From left: Anne-Marie Izac, Lalisa Duguma, Dieudonne Allemagi at the ASB Partnership session during ICRAF science week

During ICRAF science week in September, a special session on lessons from 20 years of ASB Partnership was held. Notable was a presentation by Dr. Anne-Marie, the CGIAR Science Advisor and former 2nd Chair of ASB/GSG on lessons from the partnership across the years. She lauded ASB Partnership as a model for successful integrated networks and other programs within the CGIAR and elsewhere. She highlighted five important lessons:

By Meine van Noordwijk

There is little confusion about what would be globally appropriate mitigation actions (GAMA) to keep the warming of our planet in the range of 2 degrees Celsius. Beyond that level of warming planetary feedbacks may kick in, such as changes in oceanic circulation, which are hard to control. There is also little uncertainty in most places, what locally appropriate adaptation and mitigation actions (LAAMA) could look like, to ensure that sustainable development progresses and/or remains in reach. Often such options will include forests, trees and agroforestry. The specifics will be highly context dependent, with external financial co-investment crucial in the poorest (least developed) countries. But, between this GAMA and the many LAAMA’s there’s a gaping hole.

Proportion of emissions by land-use planning units in Coronel Portillo province (2005-2010). In Ucayali, most land-use changes and emissions occur in land with uncertain tenure (Indeterminado), followed by the titled private land (Predios), indigenous lan

By Glenn Hyman

The ASB Partnership for the Tropical Forest Margins just released a new policy brief – in both Spanish and English – on land-use planning for low-emissions development in the Peruvian Amazon Department of Ucayali. The policy brief describes lessons learned from a recent initiative of the Reducing Emissions from All Land Uses (REALU) project. Partner organizations involved in the REDD Mesa Ucayali, a committee of institutions interested in advancing programs to reduce emissions, carried out an exercise to evaluate land-use change, associated carbon stocks, and the cost and benefits of emissions in the context of livelihoods.

"What I remember from the fieldwork underlying this paper is the challenge of the incompatible sampling techniques" Meine vanNoordwijk, Chief Scientist, ICRAF

By Meine van Noordwijk

Biodiversity encompasses all forms of life, and it is thus nearly impossible to measure. Most of the time we have to rely on “proxies”, or correlates, such as the presence of trees – with the expectation that the larger and more diverse the trees are, the higher the diversity of other forms of life will be. Natural rain forest is  the most diverse ecosystem on land, only rivaled by its marine counterpart in the coral reef.

Sometimes, how we say something may be as important as what we say. With regard to climate change, how we say it is often perceived as affecting people far from us in both time and space. A new article published in The Conversation explains how reconceptualising climate change as a health issue may allow for both better understanding of and greater scope for changing behaviour. Read more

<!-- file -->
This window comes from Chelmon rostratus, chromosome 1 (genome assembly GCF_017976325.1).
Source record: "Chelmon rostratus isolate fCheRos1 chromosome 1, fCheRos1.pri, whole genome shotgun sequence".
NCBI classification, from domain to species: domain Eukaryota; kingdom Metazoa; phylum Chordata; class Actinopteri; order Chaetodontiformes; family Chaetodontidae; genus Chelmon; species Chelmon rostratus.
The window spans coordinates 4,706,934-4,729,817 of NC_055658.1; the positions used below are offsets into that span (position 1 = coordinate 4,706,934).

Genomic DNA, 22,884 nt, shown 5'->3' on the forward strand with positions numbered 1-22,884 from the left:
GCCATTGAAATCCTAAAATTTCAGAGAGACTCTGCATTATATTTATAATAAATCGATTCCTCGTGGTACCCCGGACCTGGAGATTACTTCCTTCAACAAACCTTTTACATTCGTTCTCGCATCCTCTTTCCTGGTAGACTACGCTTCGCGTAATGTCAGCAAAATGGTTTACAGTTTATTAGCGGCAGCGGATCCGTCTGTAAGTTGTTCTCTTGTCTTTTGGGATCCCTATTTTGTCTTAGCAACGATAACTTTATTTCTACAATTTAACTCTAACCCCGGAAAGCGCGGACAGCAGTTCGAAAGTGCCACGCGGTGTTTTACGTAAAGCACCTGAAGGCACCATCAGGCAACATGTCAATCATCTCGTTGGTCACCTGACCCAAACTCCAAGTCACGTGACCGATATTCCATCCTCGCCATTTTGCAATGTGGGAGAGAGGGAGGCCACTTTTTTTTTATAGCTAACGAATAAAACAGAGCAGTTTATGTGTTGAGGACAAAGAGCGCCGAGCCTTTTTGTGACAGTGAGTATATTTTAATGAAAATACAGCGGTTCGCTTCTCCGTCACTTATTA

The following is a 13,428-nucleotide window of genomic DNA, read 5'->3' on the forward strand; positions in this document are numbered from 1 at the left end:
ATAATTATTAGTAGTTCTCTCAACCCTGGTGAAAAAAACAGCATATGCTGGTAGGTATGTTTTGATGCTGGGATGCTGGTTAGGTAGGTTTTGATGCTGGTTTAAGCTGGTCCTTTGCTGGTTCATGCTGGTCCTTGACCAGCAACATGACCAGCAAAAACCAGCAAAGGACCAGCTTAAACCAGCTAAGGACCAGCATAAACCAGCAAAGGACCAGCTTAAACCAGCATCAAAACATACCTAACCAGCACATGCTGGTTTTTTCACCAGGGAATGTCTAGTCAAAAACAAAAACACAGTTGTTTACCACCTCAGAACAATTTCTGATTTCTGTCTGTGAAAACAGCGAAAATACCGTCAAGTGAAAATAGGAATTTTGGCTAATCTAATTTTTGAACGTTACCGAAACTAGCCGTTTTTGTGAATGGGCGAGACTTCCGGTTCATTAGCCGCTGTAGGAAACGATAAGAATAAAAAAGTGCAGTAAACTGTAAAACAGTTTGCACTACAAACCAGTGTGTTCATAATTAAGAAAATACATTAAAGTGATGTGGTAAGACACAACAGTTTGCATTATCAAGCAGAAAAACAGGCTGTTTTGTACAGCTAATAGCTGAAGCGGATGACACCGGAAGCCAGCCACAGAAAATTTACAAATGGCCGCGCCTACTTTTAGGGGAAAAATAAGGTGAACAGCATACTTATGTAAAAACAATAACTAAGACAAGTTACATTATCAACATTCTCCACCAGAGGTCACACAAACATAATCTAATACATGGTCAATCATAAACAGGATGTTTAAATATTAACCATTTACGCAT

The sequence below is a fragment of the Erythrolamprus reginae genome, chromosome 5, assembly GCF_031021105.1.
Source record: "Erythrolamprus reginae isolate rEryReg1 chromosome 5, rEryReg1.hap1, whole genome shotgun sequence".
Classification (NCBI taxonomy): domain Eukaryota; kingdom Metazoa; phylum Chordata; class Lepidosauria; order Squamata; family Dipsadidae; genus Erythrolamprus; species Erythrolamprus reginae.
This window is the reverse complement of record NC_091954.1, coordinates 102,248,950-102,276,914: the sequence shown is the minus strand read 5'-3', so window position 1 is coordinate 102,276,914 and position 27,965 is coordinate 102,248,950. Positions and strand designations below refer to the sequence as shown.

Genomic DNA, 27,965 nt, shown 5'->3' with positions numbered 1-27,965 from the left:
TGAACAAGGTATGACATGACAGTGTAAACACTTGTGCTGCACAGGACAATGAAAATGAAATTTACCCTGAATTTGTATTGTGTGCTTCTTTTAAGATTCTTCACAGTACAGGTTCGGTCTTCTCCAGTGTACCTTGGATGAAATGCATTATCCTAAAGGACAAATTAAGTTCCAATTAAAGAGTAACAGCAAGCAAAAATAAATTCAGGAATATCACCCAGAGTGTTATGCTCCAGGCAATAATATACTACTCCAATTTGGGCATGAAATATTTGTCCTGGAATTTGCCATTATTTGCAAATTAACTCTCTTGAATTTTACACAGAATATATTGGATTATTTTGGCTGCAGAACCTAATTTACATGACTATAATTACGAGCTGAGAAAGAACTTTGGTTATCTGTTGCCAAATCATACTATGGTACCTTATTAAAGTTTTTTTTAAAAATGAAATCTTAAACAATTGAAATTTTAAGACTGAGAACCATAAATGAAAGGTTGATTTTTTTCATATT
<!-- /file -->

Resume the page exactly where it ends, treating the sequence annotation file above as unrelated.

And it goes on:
A new study published in the Proceedings of the National Academy of Science presents scenarios where Indonesia could have earned $5 billion in revenue and avoided 1 billion tons of carbon dioxide emissions between 2000 and 2005 had a reducing emissions from deforestation and degradation (REDD+) program been in place. Read more 

Dangers of inadequate design of REDD mechanism include undermining incentives for clean energy development by reducing the price of carbon offsets and potentially subsidizing industrial activities in forests, including plantation forestry and logging. Did REDD talks in Durban make progress that could help avert these dangers?

By Elizabeth Kahurani in Durban, South Africa

Agriculture is a major driver of land use change, with negative impacts to existing biodiversity and natural resources, yet it remains the only means to feed a growing, hungry population.

Dr. Henry Neufeldt (left) with other panelists during the side event in Durban, South AfricaTo maintain a balance between increasing the ‘food basket’ while conserving the environment, Dr. Henry Neufeldt, head of climate change at the World Agroforestry Centre (ICRAF), says there is need to shift from a business as usual approach to one that is pro-poor and climate-smart in agricultural production.

Dr. Neufeldt was speaking at a side event organized by ICRAF at the ongoing UN climate talks in Durban.

By Elizabeth Kahurani

As drylands ambassador of the United Nations Convention to Combat Desertification (UNCCD), Dr. Dennis Garrity, a Distinguished Board Research Fellow at ICRAF, highlighted success stories of the evergreen climate smart agriculture initiative at the Dryland Forest Summit and Land Day 5 events in Durban, South Africa.

Dr. Dennis Garrity (left) with the Deputy President of South Africa, Kgalema Motlanthe, at the opening of Land Day 5 which was held at the margins of COP 17 in Durban, South AfricaThe events were held at the 2011 United Nations Framework Convention on Climate Change (UNFCCC) 17th Conference of Parties.

By Elizabeth Kahurani

Agroforestry, reforestation and afforestation constitute very relevant strategies for alleviating pressure on forests and significantly contributing to co-benefits in a landscape approach to REDD+.